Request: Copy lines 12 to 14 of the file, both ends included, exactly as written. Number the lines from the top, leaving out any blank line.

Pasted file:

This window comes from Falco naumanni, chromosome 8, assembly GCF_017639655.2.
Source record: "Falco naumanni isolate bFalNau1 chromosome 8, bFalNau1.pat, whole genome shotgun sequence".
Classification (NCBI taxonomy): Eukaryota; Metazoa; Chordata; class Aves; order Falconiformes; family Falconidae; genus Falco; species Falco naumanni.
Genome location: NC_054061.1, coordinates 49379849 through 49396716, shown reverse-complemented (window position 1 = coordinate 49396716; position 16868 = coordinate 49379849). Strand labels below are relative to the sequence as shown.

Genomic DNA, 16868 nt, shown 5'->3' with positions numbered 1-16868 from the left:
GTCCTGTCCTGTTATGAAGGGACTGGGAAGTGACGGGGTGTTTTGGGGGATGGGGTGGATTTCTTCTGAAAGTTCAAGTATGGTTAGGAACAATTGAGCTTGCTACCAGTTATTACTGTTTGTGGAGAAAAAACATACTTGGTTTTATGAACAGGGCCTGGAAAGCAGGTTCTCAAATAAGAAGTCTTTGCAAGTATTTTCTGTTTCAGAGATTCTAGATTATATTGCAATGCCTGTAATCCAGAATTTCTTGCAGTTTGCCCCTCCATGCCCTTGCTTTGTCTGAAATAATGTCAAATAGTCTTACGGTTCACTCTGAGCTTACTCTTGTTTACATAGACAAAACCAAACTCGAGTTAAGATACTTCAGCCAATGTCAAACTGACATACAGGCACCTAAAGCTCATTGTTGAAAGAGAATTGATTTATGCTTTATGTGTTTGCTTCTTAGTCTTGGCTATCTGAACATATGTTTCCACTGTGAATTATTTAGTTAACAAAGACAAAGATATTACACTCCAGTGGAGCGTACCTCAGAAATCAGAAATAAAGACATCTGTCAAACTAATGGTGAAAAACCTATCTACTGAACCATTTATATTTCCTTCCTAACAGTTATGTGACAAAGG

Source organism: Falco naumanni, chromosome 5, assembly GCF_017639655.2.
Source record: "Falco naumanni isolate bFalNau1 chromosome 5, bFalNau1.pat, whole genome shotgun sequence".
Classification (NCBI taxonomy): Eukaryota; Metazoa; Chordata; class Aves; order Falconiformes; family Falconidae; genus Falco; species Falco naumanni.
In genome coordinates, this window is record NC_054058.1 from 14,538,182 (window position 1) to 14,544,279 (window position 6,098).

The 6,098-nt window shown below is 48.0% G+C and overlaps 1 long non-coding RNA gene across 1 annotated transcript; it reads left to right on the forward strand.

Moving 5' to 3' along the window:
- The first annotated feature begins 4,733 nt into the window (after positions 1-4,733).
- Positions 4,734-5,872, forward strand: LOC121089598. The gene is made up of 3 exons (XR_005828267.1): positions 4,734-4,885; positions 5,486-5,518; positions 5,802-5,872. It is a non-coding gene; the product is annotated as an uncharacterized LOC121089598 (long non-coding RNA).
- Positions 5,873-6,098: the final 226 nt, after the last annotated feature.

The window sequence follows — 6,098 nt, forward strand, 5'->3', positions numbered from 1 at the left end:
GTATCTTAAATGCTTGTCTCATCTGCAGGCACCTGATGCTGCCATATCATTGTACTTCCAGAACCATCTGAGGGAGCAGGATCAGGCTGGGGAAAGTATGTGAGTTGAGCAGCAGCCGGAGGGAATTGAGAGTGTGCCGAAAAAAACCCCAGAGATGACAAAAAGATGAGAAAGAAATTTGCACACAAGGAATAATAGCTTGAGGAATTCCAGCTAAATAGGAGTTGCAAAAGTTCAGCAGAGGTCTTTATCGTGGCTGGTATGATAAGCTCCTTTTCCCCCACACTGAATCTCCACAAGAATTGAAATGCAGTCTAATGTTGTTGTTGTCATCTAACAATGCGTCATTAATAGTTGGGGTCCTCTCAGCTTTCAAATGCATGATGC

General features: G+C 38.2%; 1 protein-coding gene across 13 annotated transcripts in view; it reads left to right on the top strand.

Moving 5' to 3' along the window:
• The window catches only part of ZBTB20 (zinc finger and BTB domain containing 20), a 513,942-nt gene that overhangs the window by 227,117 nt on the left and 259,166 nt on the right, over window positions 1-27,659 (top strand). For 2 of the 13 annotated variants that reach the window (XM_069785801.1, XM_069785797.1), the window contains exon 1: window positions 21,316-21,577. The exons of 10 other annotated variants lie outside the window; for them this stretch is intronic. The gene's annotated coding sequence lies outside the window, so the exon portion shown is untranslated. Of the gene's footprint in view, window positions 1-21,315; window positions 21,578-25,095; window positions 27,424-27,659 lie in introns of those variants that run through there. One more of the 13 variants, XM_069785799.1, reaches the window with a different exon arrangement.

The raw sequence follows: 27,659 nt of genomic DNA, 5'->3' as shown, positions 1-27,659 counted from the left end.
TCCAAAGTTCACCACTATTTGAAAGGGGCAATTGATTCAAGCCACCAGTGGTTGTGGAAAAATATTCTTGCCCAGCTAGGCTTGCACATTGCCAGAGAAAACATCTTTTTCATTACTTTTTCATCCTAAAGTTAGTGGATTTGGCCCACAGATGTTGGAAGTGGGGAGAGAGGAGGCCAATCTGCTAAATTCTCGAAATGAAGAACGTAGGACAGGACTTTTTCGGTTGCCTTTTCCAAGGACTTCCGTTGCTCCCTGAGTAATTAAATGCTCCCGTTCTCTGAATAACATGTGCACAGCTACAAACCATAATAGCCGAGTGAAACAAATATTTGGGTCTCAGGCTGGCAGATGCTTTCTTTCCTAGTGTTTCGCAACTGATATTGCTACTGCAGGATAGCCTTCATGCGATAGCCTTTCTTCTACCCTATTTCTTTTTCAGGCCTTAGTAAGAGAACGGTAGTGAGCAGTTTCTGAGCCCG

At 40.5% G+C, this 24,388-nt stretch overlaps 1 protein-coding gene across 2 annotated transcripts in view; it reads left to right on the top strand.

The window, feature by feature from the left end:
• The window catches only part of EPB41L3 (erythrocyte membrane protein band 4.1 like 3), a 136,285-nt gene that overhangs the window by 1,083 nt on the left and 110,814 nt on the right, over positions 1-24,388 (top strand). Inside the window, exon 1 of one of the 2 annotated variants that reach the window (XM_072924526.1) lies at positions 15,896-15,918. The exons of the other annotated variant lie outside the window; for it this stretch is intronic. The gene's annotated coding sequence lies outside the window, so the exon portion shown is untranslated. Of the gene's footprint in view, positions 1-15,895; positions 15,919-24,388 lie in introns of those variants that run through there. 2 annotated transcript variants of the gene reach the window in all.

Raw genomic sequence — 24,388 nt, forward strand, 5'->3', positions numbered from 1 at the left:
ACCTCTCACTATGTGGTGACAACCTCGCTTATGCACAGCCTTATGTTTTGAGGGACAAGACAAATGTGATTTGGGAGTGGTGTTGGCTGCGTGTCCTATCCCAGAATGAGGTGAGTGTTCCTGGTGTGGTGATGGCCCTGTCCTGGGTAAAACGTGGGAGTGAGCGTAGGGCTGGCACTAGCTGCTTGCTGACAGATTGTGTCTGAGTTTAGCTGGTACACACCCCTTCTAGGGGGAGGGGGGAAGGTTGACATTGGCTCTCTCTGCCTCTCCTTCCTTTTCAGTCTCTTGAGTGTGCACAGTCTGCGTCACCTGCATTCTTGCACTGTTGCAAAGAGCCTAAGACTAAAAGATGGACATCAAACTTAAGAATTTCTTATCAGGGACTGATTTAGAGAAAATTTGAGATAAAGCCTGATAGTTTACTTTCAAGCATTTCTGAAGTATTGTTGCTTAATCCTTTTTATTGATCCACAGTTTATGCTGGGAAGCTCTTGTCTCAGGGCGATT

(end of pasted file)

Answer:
Moving 5' to 3' along the window:
- The first annotated feature begins 4,733 nt into the window (after positions 1-4,733).
- Positions 4,734-5,872, forward strand: LOC121089598. The gene is made up of 3 exons (XR_005828267.1): positions 4,734-4,885; positions 5,486-5,518; positions 5,802-5,872. It is a non-coding gene; the product is annotated as an uncharacterized LOC121089598 (long non-coding RNA).